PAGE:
The Latina Project fosters skills, builds confidence

Michael R. Malone, 03-07-2022

A new business school program that nurtures first-generation Latina students embodies the values of International Women’s Day, a celebration of women’s achievement and a world that is diverse, equitable, and inclusive.
Angelica Peralta and Fernanda Salas
Students Angelica Peralta, a senior, and sophomore Fernanda Salas Hormazábal participated in The Latina Project at the Miami Herbert Business School. 


Guided by businesswomen who have faced—and overcome—the challenges they expect to encounter, the first cohort of The Latina Project recently completed the five-week intensive coursework portion for the new program in the University of Miami Patti and Allan Herbert Business School.

“The speakers were all amazing and so inspirational and all of them were women, and many Hispanic—like me. I’m very grateful for that experience,” said Angelica Peralta, a senior majoring in public relations and minoring in entrepreneurship, and one of the 29 students in the cohort.

“Hearing these women’s stories and knowing that they were once students like me and to hear that they made it and that I can make it, too—that really boosted my confidence,” added Peralta, the incoming president of the University chapter of the Public Relations Student Society of America and selected as an awardee for the Hispanic Scholarship Fund at the Entrepreneurship Summit.

Fernanda Salas Hormazábal, a sophomore majoring in marketing and pursuing a minor in studio art/graphic design, also participated and highlighted the unique personality of the instruction.

“There were so many little lessons that I took to heart from the presenters, and I definitely feel more confident now,” she said.  

Born in Miami, Salas Hormazábal moved with her family to Chile when she was just a week old. She lived and was schooled there until she started at the University. She was very involved in Hispanic Heritage Month activities when a friend told her about the project, noting that she would be an ideal candidate.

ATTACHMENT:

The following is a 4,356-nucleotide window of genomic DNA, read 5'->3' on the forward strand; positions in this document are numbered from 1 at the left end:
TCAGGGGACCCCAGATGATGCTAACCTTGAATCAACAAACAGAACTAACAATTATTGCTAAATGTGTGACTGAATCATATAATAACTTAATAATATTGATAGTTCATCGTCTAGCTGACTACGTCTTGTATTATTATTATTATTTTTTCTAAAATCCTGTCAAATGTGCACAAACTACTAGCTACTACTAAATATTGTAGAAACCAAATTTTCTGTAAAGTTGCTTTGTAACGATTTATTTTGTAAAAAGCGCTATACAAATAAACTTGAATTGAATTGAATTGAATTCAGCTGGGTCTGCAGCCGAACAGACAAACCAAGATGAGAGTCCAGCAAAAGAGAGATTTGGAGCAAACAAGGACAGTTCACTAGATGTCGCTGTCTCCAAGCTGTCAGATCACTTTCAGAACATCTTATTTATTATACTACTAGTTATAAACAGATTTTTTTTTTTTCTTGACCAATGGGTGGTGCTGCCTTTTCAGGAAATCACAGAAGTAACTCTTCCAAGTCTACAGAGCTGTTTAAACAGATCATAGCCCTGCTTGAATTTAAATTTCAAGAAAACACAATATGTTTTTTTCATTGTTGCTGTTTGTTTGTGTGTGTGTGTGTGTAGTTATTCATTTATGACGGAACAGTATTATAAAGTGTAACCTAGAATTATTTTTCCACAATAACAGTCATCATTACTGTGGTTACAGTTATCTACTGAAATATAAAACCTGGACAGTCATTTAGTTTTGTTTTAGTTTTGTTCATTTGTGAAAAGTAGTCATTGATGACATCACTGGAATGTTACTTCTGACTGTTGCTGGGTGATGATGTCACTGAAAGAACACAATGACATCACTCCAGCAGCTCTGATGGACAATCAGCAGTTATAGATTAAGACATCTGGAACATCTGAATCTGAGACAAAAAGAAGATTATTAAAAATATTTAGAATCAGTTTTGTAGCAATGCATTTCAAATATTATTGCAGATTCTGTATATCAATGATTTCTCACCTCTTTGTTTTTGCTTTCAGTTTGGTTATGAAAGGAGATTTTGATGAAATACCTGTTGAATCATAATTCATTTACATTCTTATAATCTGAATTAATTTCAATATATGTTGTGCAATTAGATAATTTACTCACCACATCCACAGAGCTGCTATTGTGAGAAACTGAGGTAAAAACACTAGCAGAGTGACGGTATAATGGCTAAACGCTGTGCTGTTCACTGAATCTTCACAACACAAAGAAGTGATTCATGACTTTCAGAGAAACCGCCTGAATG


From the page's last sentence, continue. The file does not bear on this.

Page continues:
“I joined The Latina Project because I wanted mentorship. I had just started at the business school and was from a different major and feeling a little lost, but now I have more direction,” she said.

“All except one of the speakers were women and they gave us a perspective that you don’t ordinarily get—recognizing that it’s oftentimes harder for a woman if they’re negotiating with a man and that we’re sometimes treated as less and so you have to go in there knowing what you want and having the confidence to ask for what you want,” Salas Hormazábal added.

The difficulties that Salas Hormazabal identified are specifically those that International Women’s Day, celebrated on March 8, strives to address. The global celebration, themed this year “BreaktheBias,” focuses on advocating for a world that is diverse, equitable, and inclusive. 

The Latina Project was launched in mid-October, with selections announced in January and the first cohort completing the instruction phase of the program in late February. The up-and-coming entrepreneurs are all now provided at least one mentor, a businesswoman with experience in a facet of the industry they are most interested in.